The world tells us in advertisements that we deserve better. They illustrate automobiles that are luxurious and lavish. They want to make us feel like we are nobody if we don’t drive one. Often people grow up with an attitude that they are better than someone else because of their wealth, race, talent or physical beauty. They believe that they deserve more than the rest of the world and sometimes feel like they have even earned it. When we have this kind of attitude we are in for a rude awakening. All of the things we have can be lost in a moment. Physical beauty can be taken away in a car accident. Health can be lost in a moment. Riches are a fleeting as a feather in the wind. And that luxury car they talked you into can be smashed on the way home from the dealer. Only when we have the attitude that we don’t deserve these blessings are we grateful for what we have. Like the leper who returned back to worship God we can have a heart that recognizes God’s goodness.

King David was said to be a man after God’s own heart. He had many mistakes in his life and yet his heart was always returning to God. He recognized that God had blessed him beyond what he felt he deserved. The modern teaching is that if you are born-again you deserve everything because you are a “King’s Kid”. You are told that as joint heirs with Christ you deserve everything He has. This kind of teaching leads only to that dark heart in Romans chapter one. When you are born-again you are stating that you are a sinner and need a Savior. I pray that that is your story. Well, the story isn’t over. You still need Him! You are still a sinner, only now you are a sinner saved by grace. Without Him you’d be right back in the mud. The prodigal son reminds us that we may be a son but we approach God with the attitude of being a servant.

In 1st Thessalonians 5:18 Paul says that we should give thanks in all circumstances. I once mocked a man who took a canoe trip with me. Before we entered the river he said we should pray. The water was icy and the river was high. We hadn’t gone far when we overturned in some rapids. When we got to the bank I said, “Boy, it’s a good thing we prayed”. I didn’t say it in a glad, happy to be alive tone but one of a miserable, wet cat kind of tone. He either was too busy shivering and didn’t understand my sarcasm or he chose to ignore me. On the way home that day I repented. I realized that, yes we had turned the boat over but God had kept us from harm. Instead of thinking we deserve no inconveniences we should be thankful for everything God chooses to bless us with and everything He chooses to withhold.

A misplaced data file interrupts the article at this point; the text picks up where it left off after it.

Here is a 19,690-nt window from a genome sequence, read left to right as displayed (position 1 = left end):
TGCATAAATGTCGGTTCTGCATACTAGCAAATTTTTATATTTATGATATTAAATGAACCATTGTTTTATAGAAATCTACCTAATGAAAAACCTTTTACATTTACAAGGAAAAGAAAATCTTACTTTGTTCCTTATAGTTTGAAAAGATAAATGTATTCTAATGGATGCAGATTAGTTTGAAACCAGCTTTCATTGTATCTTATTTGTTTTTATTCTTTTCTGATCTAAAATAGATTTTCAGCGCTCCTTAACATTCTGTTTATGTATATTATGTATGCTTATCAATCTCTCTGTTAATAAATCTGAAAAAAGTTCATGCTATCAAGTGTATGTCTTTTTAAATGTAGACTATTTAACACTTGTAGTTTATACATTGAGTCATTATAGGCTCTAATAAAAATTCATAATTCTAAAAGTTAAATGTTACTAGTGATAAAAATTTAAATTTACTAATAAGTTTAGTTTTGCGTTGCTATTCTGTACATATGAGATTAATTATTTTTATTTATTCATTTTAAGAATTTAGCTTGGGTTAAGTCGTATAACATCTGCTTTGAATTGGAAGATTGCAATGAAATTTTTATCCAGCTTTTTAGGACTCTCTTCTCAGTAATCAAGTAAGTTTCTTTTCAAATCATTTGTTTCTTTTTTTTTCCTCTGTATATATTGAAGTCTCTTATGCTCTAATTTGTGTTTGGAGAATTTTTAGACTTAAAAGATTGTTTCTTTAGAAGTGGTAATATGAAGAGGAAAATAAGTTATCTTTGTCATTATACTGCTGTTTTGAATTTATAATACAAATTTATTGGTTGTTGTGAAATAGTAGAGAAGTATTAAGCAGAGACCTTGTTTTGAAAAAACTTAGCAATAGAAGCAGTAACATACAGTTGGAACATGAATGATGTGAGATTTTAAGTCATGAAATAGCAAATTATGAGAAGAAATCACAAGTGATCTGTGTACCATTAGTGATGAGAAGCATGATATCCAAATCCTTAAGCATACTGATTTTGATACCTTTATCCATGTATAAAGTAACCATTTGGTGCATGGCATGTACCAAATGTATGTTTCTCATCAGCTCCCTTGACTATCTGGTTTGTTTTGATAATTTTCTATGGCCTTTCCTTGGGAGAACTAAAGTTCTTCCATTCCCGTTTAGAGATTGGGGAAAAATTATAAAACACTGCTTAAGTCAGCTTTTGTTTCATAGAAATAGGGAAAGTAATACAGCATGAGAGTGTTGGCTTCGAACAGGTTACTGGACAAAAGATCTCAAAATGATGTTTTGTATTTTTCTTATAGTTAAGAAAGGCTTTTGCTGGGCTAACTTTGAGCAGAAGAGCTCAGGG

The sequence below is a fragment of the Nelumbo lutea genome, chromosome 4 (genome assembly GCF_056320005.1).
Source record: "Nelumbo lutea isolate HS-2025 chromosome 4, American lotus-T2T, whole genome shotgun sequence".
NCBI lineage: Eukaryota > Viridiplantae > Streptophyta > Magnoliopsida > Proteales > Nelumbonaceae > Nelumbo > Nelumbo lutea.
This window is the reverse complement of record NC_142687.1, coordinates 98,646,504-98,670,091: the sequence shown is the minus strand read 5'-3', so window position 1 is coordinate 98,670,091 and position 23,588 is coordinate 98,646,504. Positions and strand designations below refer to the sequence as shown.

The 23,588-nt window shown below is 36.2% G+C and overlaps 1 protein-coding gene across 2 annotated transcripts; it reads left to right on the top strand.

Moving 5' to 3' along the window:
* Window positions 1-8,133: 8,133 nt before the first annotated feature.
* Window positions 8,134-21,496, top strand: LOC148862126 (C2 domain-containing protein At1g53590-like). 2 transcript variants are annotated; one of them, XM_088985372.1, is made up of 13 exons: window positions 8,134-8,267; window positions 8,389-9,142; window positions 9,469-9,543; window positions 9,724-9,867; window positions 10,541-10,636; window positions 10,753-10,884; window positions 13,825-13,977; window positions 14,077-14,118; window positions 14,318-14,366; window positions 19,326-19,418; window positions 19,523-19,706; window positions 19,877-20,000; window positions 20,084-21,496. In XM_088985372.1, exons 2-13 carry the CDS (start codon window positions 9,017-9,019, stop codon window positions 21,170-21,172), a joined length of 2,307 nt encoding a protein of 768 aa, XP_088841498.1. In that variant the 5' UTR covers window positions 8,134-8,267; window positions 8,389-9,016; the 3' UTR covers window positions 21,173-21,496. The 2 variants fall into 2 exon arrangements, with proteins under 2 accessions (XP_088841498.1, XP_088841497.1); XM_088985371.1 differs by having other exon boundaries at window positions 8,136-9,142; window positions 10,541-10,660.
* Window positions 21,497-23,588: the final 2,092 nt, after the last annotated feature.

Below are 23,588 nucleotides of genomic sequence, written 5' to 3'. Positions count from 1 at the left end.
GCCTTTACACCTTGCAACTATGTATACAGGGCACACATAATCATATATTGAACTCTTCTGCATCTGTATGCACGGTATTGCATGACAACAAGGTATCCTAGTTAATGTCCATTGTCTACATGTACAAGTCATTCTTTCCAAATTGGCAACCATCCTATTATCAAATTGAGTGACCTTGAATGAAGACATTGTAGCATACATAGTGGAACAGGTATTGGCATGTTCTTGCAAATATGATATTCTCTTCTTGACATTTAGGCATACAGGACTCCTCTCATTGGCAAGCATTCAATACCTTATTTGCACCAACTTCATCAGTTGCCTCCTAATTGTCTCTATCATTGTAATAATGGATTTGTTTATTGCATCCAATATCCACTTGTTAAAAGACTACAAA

What is our excuse for not being thankful? Christians are missing out on shedding light in a dark world by thanking people for what they do. When we are grateful for what we have we show the world that Christ lives in us. When the world sees us thanking God for everything we have, even if it doesn’t seem like much by their standards, we will be seen as the Sons of God.

Prayer-Father, thank You for what You have done for us today. You sent Your Son to take our place on a cross. Jesus gave us life and made a way for us to be with You some day. We have Your Word to read and to learn more about You. You gave us Your Holy Spirit to comfort us and to guide us. If we never received another thing in this life we have already received more than we deserve. Thank You Father for choosing us today.

In Jesus’ Name-Amen


Written by

Philippians 3:13-14 Brethren, I count not myself to have apprehended: but this one thing I do, forgetting those things which are behind, and reaching forth unto those things which are before,I press toward the mark for the prize of the high calling of God in Christ Jesus.

Filed under: Messages

Leave a Reply




This site uses Akismet to reduce spam. Learn how your comment data is processed.